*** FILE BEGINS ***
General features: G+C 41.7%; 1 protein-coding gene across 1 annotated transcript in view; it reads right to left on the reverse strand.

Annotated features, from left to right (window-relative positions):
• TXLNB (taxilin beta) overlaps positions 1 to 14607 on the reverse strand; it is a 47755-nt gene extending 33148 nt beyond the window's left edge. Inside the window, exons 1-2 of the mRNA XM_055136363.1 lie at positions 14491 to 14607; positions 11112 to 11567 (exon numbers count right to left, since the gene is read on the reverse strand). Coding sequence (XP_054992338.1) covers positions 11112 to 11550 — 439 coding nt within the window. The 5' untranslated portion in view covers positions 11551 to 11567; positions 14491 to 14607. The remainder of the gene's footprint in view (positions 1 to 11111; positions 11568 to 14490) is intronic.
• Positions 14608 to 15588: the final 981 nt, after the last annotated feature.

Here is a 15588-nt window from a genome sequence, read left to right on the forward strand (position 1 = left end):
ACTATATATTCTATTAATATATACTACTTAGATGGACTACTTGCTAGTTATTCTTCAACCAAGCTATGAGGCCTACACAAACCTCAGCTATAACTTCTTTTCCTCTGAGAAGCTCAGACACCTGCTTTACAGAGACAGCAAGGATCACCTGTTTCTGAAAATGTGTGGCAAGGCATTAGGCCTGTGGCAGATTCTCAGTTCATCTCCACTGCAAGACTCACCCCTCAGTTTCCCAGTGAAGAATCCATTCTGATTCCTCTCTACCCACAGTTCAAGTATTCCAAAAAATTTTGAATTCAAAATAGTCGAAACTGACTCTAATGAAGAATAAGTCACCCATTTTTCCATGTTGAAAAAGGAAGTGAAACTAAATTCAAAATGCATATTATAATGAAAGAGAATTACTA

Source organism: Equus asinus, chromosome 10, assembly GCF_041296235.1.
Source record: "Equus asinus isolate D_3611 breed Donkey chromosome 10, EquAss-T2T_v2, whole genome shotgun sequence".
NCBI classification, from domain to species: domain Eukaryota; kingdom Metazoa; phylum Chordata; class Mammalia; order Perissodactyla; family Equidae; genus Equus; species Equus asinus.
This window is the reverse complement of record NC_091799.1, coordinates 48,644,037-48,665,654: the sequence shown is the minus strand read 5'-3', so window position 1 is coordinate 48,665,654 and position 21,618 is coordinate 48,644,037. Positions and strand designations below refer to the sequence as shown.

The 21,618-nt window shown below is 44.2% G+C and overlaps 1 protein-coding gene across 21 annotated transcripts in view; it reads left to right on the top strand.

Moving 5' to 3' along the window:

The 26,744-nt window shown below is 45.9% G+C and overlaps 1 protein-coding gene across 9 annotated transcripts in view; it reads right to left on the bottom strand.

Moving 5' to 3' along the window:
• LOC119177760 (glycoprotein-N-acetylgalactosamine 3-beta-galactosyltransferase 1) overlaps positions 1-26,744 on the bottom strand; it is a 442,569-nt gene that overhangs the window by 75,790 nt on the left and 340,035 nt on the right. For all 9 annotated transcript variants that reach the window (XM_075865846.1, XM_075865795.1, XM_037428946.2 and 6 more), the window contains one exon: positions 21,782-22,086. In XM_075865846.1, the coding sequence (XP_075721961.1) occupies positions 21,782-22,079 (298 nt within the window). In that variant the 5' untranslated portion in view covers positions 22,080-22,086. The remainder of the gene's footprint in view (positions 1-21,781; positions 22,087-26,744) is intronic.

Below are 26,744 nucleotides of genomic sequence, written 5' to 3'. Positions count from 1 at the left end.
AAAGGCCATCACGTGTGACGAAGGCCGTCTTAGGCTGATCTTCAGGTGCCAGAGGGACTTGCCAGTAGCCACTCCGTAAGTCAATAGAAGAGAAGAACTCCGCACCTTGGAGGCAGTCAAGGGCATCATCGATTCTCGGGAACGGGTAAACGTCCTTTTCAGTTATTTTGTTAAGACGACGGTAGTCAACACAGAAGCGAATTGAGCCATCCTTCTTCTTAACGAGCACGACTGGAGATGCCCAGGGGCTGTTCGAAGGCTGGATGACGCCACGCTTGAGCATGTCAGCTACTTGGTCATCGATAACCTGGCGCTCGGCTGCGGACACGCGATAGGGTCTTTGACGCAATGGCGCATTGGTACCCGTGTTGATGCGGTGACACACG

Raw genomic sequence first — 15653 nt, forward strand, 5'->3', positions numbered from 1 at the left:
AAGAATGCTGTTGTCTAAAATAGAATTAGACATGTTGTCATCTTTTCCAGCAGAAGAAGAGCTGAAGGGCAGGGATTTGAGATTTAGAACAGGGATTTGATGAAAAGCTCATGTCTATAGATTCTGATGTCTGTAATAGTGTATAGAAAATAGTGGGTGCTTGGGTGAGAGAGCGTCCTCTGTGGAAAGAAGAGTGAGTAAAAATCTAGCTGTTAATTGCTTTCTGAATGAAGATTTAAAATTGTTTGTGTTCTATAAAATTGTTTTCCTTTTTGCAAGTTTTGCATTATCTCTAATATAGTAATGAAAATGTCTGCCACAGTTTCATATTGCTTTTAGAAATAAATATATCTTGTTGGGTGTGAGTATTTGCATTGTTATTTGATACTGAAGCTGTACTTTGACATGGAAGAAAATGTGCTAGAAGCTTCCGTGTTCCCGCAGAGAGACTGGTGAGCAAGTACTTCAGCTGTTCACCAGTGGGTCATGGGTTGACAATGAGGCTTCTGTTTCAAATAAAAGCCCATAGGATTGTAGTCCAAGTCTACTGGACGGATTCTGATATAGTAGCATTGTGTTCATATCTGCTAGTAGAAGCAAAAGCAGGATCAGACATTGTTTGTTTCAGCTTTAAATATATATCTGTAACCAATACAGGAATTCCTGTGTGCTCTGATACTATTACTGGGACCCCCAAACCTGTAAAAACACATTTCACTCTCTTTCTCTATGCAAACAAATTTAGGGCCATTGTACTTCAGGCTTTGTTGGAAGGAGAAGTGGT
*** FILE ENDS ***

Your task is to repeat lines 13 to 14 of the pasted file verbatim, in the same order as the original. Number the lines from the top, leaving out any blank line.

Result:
The 26,744-nt window shown below is 45.9% G+C and overlaps 1 protein-coding gene across 9 annotated transcripts in view; it reads right to left on the bottom strand.

Moving 5' to 3' along the window: